Thomas H. Walsh, Special Agent for the FBI, testified that he first saw Government Exhibits 1 and 2, the sample cases, in the Los Angeles office of the FBI in the presence of Agent Loughney, Mr. Davis, Mr. Feldstein, and Special Agent Geraghty. Mr. Loughney took possession of the five furs that were in court. Arrangements were made to deliver the furs to Chicago, Illinois, after marking the furs and identifying them and packaging them for shipment. Mr. Walsh escorted the two sample cases with the five furs to Chicago, Illinois. The consignee on both Government's Exhibits 8 and 9 was Robert Lisanti, 912 Pulaski, Chicago, Illinois, Apt. 2. Mr. Walsh took Government's Exhibits 1 and 2 to that address. He arrived at the address on November 22 accompanied by a driver of the REA delivery truck who was in uniform. He knocked on the door and a woman answered. He stated he had packages for Mr. Lisanti. She said she was Mrs. Lisanti and requested that the packages be carried to the residence on the second floor, which was done. Walsh left the cases with Mrs. Lisanti. The driver had her sign the official receipt. Mr. Walsh stated that he never saw anyone on the premises who indicated he was Mr. Lisanti.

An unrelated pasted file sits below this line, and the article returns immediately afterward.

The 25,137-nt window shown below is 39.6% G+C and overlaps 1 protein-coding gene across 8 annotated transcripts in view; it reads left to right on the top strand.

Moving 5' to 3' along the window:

Merlin Moore, a Special Agent for the FBI, stated that he went to 912 Pulaski Street in Chicago on November 22, 1963. He had seen appellant D'Argento more than a half dozen times prior to November 22, 1963. Mr. Moore testified that when he arrived at the address on Pulaski Street he rang the door bell and a lady came to the door. He identified himself as an FBI agent and that he had a search warrant. He went into the apartment on the second floor and located the items described in the search warrant, the sample cases, Government's Exhibits 1 and 2. He opened the cases and found the furs inside. Two other FBI agents and Mr. and Mrs. Lisanti were present. The venetian blinds on the window in the room were partially open and Mr. Lisanti looked through them several times up and down the street. While Moore was still in the apartment the door bell rang and Lisanti went down the stairway to answer the door. Moore was behind him. When Moore stepped in view of a small window in the door he saw appellant D'Argento looking in the window. When D'Argento saw Moore he ran. Moore opened the door and ran after him. D'Argento slipped and fell and Moore arrested him. He was searched and a set of keys was found. Moore testified that in the search of Lisanti's apartment he had found a license plate behind a chest of drawers on the back porch. The license plate was received in evidence.